The feel of the thing; or, embodied knowledge

Three things are too wonderful for me;
four I do not understand:
the way of an eagle in the sky,
the way of a snake on a rock,
the way of a ship on the high seas,
and the way of a man with a woman..

Sayings of Agur, The Book of Proverbs

These are things you have to learn how to do – or just what they’re like – by doing or experiencing them, often repeatedly. Some are knacks, others a kind of technique, others a sort of structural literacy, and yet others a kind of sensory-emotional preparedness that enables you to resist overwhelm and respond appropriately once you’ve come to understand the feel of the thing.

It would seem (given my difficulties in teaching my children to put on their socks) that they are hard things to teach, and the ability to articulate them well is a rare skill.

I’m thinking of things like…

  • How slowly you should run at the start a marathon;
  • How hard you can push a computer chip into a slot;
  • Whether the part on your car / motorbike / washing machine calls for brute force or finesse;
  • How three balls – or five – can be juggled in two hands;
  • How to slice – rather than chop – with a cooking knife;
  • How to draw in perspective;
  • How to sharpen the knife before you chop;
  • How to hold a hamster;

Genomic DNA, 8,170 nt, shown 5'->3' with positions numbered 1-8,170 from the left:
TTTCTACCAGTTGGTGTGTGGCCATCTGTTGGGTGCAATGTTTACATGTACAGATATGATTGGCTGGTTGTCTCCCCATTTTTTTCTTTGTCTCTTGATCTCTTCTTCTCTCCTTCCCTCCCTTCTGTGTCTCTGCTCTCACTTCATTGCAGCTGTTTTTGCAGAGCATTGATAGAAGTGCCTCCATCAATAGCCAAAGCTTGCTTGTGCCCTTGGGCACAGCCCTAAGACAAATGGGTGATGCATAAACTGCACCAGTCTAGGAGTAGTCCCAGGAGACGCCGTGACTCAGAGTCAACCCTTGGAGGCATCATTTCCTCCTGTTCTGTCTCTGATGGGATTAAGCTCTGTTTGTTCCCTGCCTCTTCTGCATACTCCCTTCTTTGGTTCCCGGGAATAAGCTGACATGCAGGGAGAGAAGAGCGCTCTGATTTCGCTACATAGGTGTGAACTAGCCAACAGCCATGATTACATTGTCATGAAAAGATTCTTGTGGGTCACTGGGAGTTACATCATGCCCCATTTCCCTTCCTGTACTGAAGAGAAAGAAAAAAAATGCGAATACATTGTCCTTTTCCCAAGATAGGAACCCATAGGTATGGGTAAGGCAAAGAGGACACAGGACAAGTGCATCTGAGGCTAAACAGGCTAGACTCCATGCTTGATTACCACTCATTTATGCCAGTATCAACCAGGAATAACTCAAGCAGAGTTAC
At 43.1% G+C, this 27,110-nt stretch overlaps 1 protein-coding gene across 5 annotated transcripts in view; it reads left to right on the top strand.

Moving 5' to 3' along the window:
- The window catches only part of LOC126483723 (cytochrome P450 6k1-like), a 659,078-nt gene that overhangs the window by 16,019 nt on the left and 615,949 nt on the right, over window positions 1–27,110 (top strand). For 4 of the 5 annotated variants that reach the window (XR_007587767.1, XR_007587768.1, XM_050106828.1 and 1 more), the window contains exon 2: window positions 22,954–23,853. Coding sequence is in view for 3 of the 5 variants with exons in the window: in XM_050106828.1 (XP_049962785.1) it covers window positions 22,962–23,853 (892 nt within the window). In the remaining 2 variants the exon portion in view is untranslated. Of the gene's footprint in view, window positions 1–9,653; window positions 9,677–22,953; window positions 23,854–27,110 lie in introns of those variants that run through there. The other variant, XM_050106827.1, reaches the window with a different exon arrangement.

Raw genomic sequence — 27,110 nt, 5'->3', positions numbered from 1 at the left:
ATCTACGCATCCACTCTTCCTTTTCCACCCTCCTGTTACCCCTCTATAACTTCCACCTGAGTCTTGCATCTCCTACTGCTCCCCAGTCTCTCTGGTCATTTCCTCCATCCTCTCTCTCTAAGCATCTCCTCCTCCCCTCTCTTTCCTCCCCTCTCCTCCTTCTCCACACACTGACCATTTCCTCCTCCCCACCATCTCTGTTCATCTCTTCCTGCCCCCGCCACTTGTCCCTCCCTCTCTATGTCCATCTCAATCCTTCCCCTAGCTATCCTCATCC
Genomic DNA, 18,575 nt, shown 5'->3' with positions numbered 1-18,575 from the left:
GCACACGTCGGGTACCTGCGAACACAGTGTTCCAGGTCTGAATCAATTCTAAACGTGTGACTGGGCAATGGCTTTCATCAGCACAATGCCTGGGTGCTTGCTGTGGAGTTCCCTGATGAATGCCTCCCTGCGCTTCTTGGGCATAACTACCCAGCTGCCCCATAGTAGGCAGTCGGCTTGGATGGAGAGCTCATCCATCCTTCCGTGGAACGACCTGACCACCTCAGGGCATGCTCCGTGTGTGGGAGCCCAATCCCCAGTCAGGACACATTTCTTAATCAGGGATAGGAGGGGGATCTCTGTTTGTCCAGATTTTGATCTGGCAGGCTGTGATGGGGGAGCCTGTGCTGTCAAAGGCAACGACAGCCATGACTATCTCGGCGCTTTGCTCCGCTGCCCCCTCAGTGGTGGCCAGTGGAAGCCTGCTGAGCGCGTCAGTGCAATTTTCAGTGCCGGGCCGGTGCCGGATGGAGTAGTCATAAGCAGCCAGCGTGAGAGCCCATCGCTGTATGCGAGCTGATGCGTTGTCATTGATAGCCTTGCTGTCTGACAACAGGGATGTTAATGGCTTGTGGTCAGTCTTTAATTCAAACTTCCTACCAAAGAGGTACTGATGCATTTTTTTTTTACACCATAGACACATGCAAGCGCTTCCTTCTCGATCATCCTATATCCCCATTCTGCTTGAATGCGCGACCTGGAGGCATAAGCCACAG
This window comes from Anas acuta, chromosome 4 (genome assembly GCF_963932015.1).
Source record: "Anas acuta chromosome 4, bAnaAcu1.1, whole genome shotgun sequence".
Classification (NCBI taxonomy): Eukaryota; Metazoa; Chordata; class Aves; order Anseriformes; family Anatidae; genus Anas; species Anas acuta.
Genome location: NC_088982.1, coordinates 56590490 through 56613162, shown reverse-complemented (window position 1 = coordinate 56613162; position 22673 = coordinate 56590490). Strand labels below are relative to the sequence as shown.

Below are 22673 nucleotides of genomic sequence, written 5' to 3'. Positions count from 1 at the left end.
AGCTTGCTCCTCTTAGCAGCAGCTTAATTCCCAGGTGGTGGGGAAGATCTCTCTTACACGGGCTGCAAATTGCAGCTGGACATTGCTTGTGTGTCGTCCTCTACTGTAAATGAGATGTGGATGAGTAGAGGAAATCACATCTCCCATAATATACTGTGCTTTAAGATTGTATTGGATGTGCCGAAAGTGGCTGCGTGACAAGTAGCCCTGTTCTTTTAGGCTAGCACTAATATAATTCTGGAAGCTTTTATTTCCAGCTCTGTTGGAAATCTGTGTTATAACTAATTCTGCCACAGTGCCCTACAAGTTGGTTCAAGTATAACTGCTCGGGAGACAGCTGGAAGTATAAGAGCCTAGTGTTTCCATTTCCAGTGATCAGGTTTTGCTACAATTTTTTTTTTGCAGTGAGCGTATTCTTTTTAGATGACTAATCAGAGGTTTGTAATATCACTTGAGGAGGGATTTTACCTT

• When to stop kneading bread…
  • … or whisking egg-whites;
  • The emotional texture of physical violence;
  • The sublime (sublime!) moment when solder melts onto a circuit board;
  • Removing a splinter with a needle;
  • The first draught of ale or wine;
  • How fast a terrified rat runs;
  • How to catch a wave;
  • How to change gears in a car with manual transmission;
  • How to tie your shoelaces effortlessly;
  • How to make a child know that you mean what you say;
  • How to make thirty children in a classroom know what to do;
  • How to kill an animal;
  • How to pick a lock;
  • The feel of a good quality tool / piece of equipment / item of clothing;
  • How to play that tricky chord sequence;
  • What faces to pull when speaking a foreign language;
  • How to wrap a gift;
  • How to open a mangosteen…
  • … or a durian;
  • How to put on socks;
  • The hard recoil of a rifle;
  • How to sing in harmony;
  • The subtle signs that give you the feeling that this will be a good place to eat;
  • Breathing compressed air underwater;
  • The rhythm of returning a squash ball off the back wall;
  • How to dance with a partner;
  • How to drive a golf ball;
  • Mounting and dismounting a bicycle in the one-footed style*;
  • How to execute a judo throw;
  • How to push through a difficult conversation;
  • How to write a FOR loop;
  • What a well designed document looks like;
  • How to perform on stage or speak to an audience;
  • How a horse shifts from walk to trot, to canter, to gallop;
  • How flying feels in a light aircraft;
  • How to apply spray / acrylic / emulsion paint;
  • How to use a spoon without pushing food out of the bowl;
  • How to stay on top of the water when swimming…
  • … and how to go under it;
  • How to have something to say.

Such knowledge is too wonderful for me, too lofty for me to attain explain.

1 thought on “The feel of the thing; or, embodied knowledge”

  1. These are largely questions of nurture, not nature, from which we live in a teaching environment, (somewhat at least, luckily) of which, look for Gibson’s “affordances,” later made publicized amongst HCI/ergonomics crowd by Don Norman. The knife tells the hand it’s about cutting, truly, if sometimes with cruel results.

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